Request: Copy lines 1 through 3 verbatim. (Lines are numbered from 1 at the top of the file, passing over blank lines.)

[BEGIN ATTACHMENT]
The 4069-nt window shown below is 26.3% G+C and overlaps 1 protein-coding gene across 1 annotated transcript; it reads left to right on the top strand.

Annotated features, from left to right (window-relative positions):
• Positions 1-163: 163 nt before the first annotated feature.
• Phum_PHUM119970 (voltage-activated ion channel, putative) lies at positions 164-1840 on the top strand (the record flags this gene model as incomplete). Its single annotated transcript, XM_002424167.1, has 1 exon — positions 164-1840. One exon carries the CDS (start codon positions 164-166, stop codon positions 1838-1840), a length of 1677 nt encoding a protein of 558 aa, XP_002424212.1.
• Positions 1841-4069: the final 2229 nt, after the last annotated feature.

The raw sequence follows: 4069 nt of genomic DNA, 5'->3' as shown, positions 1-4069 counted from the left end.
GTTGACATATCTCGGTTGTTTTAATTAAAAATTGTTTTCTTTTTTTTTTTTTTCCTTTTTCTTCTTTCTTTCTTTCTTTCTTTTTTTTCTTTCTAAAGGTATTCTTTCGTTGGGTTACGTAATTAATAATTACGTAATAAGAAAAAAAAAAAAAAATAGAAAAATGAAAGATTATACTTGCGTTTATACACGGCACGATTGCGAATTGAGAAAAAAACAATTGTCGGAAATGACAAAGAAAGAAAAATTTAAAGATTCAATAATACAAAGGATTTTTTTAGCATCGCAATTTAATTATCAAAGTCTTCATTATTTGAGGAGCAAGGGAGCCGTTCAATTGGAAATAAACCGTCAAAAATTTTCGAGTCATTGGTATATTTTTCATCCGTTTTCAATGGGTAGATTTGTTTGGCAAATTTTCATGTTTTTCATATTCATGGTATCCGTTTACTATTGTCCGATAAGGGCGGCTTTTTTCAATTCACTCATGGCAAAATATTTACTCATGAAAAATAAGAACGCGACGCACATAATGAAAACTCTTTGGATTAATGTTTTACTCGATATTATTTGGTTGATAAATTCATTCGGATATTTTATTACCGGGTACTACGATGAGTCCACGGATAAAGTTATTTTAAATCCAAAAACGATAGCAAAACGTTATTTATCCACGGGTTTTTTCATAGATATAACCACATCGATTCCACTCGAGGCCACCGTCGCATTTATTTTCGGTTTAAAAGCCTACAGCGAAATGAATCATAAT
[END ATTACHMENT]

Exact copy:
The 4069-nt window shown below is 26.3% G+C and overlaps 1 protein-coding gene across 1 annotated transcript; it reads left to right on the top strand.

Annotated features, from left to right (window-relative positions):
• Positions 1-163: 163 nt before the first annotated feature.